The practitioner slips into his own domain (i.e., management) in projecting a content onto ethical leadership. For example, he claims that the “leadership team” at Ritz-Carlton “allows each employee to spend up to $2,000 to address customer issues at his or her own discretion.” While giving front-line employees more discretion with which to resolve customer complaints is a laudable policy, I’m not convinced it is ethical in nature. The statement, employees should be given the use of $2,000 each, does not feel like the trust of the claim. Rather, it seems like smart, even broad-minded management not to be so niggardly with one’s control over one’s budget.
Lastly, the practitioner’s own ideology has infused into his concept of ethical leadership, as evinced in his claim that “Ethical leaders extend trust to their workers, creating the conditions necessary to empower employees, suppliers, and even customers to take the risks necessary to create game-changing innovations.” The prescriptive tone is in the subtle must extend and must create. Furthermore, is top-down management really unethical? If so, the ethical principle of fiduciary duty, which extends downward from a corporation’s board, can only be an oxymoron. The interlarded ideological demands here may be nothing more than a power-grab by means of defining. The grab in this case pertains to not only the practitioner in defining ethical leadership, but also organized labor vicariously.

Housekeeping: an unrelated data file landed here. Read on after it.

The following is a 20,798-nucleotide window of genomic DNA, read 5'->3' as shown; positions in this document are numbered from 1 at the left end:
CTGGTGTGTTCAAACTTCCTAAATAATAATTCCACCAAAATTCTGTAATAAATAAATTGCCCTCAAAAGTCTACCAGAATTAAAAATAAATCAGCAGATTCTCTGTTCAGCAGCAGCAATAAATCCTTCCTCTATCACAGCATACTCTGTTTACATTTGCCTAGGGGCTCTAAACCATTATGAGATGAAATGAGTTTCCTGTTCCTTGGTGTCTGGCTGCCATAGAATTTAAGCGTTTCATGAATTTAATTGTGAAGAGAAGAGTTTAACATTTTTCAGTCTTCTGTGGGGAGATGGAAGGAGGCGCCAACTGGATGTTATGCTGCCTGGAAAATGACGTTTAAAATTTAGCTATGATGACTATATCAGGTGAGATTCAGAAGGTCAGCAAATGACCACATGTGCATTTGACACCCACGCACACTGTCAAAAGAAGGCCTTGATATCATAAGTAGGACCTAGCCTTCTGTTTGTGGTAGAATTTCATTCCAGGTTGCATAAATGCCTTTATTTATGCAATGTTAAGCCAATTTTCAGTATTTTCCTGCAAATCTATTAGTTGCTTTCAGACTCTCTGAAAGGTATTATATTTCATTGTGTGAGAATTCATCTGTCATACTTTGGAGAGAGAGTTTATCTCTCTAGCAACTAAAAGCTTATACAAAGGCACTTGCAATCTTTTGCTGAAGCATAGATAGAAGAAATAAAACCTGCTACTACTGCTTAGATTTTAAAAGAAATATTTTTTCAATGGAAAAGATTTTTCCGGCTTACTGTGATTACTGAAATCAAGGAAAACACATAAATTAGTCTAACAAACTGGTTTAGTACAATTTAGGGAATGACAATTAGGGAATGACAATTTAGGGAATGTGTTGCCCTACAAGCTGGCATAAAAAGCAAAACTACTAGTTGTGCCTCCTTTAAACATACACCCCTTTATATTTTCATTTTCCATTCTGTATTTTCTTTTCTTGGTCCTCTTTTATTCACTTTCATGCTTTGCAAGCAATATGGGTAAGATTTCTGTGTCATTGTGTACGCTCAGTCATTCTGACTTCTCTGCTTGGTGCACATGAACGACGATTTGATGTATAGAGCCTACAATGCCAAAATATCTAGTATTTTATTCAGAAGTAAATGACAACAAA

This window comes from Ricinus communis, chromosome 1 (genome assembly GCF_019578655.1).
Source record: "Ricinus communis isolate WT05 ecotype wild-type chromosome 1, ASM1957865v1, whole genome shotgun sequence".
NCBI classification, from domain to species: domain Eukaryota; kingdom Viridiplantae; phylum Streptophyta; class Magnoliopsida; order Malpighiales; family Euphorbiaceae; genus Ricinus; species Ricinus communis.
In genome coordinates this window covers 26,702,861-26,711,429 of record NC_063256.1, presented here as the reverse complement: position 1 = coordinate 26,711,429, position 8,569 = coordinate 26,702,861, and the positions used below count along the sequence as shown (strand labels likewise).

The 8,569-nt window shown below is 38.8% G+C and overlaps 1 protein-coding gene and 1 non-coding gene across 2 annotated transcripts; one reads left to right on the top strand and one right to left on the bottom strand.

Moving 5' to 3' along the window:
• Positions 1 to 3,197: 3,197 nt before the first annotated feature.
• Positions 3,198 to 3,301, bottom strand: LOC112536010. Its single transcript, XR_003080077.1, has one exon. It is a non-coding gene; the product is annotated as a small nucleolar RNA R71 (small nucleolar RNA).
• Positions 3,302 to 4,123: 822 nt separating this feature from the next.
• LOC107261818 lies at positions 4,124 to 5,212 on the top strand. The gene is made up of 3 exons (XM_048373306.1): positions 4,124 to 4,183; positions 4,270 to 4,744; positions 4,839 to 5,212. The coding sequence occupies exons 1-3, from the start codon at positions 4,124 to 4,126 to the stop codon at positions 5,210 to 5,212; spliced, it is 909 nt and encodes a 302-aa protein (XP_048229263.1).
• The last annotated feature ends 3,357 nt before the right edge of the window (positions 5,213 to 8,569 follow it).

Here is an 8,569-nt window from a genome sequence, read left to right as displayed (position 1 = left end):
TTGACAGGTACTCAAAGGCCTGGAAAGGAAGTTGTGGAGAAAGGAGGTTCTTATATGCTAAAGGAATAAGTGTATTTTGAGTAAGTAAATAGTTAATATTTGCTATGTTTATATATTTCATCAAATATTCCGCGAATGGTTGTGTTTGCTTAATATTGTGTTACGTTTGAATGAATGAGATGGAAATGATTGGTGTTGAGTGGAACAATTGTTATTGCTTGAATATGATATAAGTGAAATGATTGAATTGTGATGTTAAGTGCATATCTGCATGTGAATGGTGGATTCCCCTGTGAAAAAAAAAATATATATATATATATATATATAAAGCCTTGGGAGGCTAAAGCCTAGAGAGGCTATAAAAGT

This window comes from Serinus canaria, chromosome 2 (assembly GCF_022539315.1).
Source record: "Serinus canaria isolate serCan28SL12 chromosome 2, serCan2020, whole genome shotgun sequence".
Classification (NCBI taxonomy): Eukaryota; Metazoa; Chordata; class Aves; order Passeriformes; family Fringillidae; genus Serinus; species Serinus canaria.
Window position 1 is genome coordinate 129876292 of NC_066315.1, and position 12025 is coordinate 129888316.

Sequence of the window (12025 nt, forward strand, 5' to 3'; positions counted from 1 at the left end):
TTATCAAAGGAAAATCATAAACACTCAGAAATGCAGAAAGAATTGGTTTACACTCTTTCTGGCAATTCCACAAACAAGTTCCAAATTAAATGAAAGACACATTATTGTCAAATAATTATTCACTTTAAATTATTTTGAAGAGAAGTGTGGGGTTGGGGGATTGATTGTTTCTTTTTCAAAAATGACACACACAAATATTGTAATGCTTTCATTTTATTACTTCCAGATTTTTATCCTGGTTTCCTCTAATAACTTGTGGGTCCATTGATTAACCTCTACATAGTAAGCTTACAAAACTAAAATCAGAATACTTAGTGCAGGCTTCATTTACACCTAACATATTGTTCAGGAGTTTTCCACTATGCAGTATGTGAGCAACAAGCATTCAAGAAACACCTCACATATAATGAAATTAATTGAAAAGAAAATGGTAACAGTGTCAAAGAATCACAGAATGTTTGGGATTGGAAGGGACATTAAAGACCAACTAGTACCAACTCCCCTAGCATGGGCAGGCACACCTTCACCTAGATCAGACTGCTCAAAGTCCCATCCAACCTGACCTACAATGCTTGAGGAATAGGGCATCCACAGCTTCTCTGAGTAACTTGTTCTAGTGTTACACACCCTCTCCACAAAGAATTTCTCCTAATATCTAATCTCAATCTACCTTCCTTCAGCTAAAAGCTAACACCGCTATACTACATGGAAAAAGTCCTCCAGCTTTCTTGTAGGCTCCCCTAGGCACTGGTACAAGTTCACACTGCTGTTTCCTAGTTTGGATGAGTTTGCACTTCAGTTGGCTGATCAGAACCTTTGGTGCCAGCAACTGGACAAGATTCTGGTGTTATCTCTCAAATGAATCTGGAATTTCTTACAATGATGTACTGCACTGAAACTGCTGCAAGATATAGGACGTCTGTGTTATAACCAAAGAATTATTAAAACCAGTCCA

At the same time, common sense tells us that ethical leadership is not just integrity in the sense that a leader's actions are consistent with her words; ethical implies that the content of at least one basic ethical principle is involved. The problem is when an ideology quietly slips in and presumes to declare itself an ethical principle. Ethical leadership itself is artificially narrowed, and likely even distorted, in the process.